Founded in 1983 - United for Diversity and Racial Equality


Montreal, May 30, 2013 --- The Police Ethics Committee has ruled that two Montreal police officers who intercepted, violently dragged out, arrested and then fined a Black Lasalle teacher who was in his friend's car while waiting for take-out food in front of a Caribbean restaurant, must each be suspended for ten days without pay.

In a 12-page decision, the Committee, a specialized administrative tribunal, stated that Officers Christopher Brault and Mathieu Boucher-Bacon should each be suspended for five days without pay for having illegally intercepting, arresting and using unjustified force on Black high school teacher Farid Charles, and five more days without pay for issuing a ticket to Mr. Charles for $144 for “wandering without being able to justify his presence.”

In recognition of the seriousness of the officers' misconduct, the Committee actually ruled a suspension without pay for each of the four charges, but decided that the first three should be served concurrently (thus the five days for all three), while the fourth (for the fine), separately.

After midnight on April 9, 2010, Mr. Charles was waiting as a passenger in his friend's car while his friend went to order food in a Caribbean take-out restaurant in a shopping center in Lasalle, a South West district of Montreal. Officer Brault suddenly opened the driver's side door and asked for Mr. Charles' driver's license and car papers. When Mr. Charles told officer Brault that he had no right to open the door, the latter told him that he could do whatever he wanted. Officer Brault then insisted that Mr. Charles show his ID, without telling him why; he only told Mr. Charles to sit still and be quiet, due to break-ins in the area.

When Mr. Charles asked again why the officer wanted his ID, the latter moved quickly to the passenger side, and grabbed his arm. As Mr. Charles told him to let go of his arm, since the officer had no right to open the car door and grab his arm, the latter grabbed Mr. Charles from the back of his neck, dragged him out of the car, punched him in the face and dragged him to the ground. Mr. Charles was then handcuffed and searched by Officer Brault and his colleague Officer Boucher-Bacon. Mr. Charles was then release with the fine.

With CRARR's help, Mr. Charles launched a police ethics complaint against the two officers for racial profiling, excessive force, abuse of authority and bringing a charge without grounds. CRARR also filed a civil rights complaint against the officers and their employer, the City of Montreal, seeking $30,000 in damages.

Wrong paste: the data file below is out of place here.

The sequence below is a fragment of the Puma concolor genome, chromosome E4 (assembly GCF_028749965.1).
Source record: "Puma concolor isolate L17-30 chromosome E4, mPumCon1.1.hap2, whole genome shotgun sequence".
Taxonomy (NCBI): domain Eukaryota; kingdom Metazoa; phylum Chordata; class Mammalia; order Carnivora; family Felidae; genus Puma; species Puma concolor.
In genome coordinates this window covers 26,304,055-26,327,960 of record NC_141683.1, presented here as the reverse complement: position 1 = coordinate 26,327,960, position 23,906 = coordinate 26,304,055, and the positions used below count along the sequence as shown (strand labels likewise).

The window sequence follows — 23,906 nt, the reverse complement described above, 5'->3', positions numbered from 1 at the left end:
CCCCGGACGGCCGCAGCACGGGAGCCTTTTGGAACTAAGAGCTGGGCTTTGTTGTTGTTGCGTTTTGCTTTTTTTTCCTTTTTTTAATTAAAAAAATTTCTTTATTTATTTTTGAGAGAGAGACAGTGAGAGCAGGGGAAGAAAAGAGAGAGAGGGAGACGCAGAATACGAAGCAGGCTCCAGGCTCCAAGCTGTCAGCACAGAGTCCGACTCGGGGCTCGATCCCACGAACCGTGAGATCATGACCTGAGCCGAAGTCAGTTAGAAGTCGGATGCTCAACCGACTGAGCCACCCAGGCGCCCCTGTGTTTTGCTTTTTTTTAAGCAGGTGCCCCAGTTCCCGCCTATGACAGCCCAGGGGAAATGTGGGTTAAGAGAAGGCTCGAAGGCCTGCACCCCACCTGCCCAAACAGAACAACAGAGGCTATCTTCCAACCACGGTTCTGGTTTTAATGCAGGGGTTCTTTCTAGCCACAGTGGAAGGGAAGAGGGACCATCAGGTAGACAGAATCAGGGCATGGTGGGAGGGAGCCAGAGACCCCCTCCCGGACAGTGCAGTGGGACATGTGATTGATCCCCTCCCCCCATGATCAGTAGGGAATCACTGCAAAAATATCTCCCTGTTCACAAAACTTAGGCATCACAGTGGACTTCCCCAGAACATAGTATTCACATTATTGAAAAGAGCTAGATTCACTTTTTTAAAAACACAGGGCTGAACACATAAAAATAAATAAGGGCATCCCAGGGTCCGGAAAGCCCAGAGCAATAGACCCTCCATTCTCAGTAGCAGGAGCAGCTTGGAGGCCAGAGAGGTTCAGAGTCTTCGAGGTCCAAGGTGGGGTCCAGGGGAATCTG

The fine was withdrawn in 2012 by the City of Montreal, as the shopping center is private property and the police cannot apply a city by-law on it.

In its 42-page decision issued last February, the Committee concluded that both officers acted above the law from the moment they intercepted Mr. Charles to the time they issued the fine.

However, the Committee rejected the racial profiling claim, ruling that the officers intercepted Mr. Charles before recognizing his Blackness and that there was insufficient evidence that their treatment of Mr. Charles was linked to race.

“Some may be satisfied that a ten-day suspension without pay fits the seriousness of the illegal conduct, I don't, ” said Mr. Charles. “Given the severity of the violence and illegality of the officers' actions against me that night, the legal system should get tougher to be credible in the eyes of ordinary citizens.”

“I'm concerned that ten days of suspension bear little financial, administrative and professional consequences for the officers involved,” added Mr. Charles.

“Still, I call on every Black person in Montreal to stand up and file complaints against this kind of abusive police conduct. We have to make this a campaign issue for this Fall's municipal election,” he noted.

As in most cases in which the Police Ethics Committee issues sanctions, the decision will likely be appealed to the Court of Quebec, where it could take up to two years before a final decision will be issued.

The Quebec Human Rights and Youth Rights Commission is expected to issue its decision on Mr. Charles' civil rights complaint this Summer, which will also be likely ignored the City of Montreal, as in most cases. The Commission will then have to bring the case before the Human Rights Tribunal, which can take another year before a decision will be rendered.